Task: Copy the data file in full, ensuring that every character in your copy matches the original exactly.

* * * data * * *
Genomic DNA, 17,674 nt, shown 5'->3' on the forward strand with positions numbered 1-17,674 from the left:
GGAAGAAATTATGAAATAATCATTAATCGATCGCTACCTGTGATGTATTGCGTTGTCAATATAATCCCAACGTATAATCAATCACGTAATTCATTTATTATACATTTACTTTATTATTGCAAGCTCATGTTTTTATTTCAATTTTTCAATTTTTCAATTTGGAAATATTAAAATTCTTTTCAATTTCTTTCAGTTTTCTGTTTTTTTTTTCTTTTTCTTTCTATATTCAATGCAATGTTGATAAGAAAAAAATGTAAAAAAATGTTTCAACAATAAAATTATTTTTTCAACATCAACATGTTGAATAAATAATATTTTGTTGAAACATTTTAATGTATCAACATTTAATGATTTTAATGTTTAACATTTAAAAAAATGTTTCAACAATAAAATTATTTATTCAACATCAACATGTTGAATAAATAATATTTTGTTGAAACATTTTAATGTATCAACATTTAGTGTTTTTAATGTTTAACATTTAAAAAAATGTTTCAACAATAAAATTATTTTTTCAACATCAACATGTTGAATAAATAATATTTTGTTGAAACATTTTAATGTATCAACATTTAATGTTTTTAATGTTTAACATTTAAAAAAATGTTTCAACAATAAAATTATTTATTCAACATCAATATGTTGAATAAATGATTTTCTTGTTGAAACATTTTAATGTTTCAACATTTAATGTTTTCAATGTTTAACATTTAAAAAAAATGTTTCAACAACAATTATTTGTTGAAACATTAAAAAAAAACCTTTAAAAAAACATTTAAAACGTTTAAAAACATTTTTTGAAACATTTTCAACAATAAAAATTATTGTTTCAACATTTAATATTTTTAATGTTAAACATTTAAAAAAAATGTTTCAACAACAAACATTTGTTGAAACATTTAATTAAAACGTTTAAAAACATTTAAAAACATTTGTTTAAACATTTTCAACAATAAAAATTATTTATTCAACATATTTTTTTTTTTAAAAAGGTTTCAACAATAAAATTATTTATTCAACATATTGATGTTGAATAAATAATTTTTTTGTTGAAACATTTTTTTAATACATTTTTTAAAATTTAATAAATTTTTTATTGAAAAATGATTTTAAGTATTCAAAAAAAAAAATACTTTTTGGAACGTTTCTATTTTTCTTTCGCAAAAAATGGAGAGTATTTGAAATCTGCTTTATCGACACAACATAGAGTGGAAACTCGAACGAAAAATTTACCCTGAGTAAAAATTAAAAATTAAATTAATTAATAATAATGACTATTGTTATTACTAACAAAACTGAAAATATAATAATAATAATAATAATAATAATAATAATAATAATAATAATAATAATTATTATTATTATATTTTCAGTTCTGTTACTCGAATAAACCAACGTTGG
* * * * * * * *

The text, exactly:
Genomic DNA, 17,674 nt, shown 5'->3' on the forward strand with positions numbered 1-17,674 from the left:
GGAAGAAATTATGAAATAATCATTAATCGATCGCTACCTGTGATGTATTGCGTTGTCAATATAATCCCAACGTATAATCAATCACGTAATTCATTTATTATACATTTACTTTATTATTGCAAGCTCATGTTTTTATTTCAATTTTTCAATTTTTCAATTTGGAAATATTAAAATTCTTTTCAATTTCTTTCAGTTTTCTGTTTTTTTTTTCTTTTTCTTTCTATATTCAATGCAATGTTGATAAGAAAAAAATGTAAAAAAATGTTTCAACAATAAAATTATTTTTTCAACATCAACATGTTGAATAAATAATATTTTGTTGAAACATTTTAATGTATCAACATTTAATGATTTTAATGTTTAACATTTAAAAAAATGTTTCAACAATAAAATTATTTATTCAACATCAACATGTTGAATAAATAATATTTTGTTGAAACATTTTAATGTATCAACATTTAGTGTTTTTAATGTTTAACATTTAAAAAAATGTTTCAACAATAAAATTATTTTTTCAACATCAACATGTTGAATAAATAATATTTTGTTGAAACATTTTAATGTATCAACATTTAATGTTTTTAATGTTTAACATTTAAAAAAATGTTTCAACAATAAAATTATTTATTCAACATCAATATGTTGAATAAATGATTTTCTTGTTGAAACATTTTAATGTTTCAACATTTAATGTTTTCAATGTTTAACATTTAAAAAAAATGTTTCAACAACAATTATTTGTTGAAACATTAAAAAAAAACCTTTAAAAAAACATTTAAAACGTTTAAAAACATTTTTTGAAACATTTTCAACAATAAAAATTATTGTTTCAACATTTAATATTTTTAATGTTAAACATTTAAAAAAAATGTTTCAACAACAAACATTTGTTGAAACATTTAATTAAAACGTTTAAAAACATTTAAAAACATTTGTTTAAACATTTTCAACAATAAAAATTATTTATTCAACATATTTTTTTTTTTAAAAAGGTTTCAACAATAAAATTATTTATTCAACATATTGATGTTGAATAAATAATTTTTTTGTTGAAACATTTTTTTAATACATTTTTTAAAATTTAATAAATTTTTTATTGAAAAATGATTTTAAGTATTCAAAAAAAAAAATACTTTTTGGAACGTTTCTATTTTTCTTTCGCAAAAAATGGAGAGTATTTGAAATCTGCTTTATCGACACAACATAGAGTGGAAACTCGAACGAAAAATTTACCCTGAGTAAAAATTAAAAATTAAATTAATTAATAATAATGACTATTGTTATTACTAACAAAACTGAAAATATAATAATAATAATAATAATAATAATAATAATAATAATAATAATAATAATTATTATTATTATATTTTCAGTTCTGTTACTCGAATAAACCAACGTTGG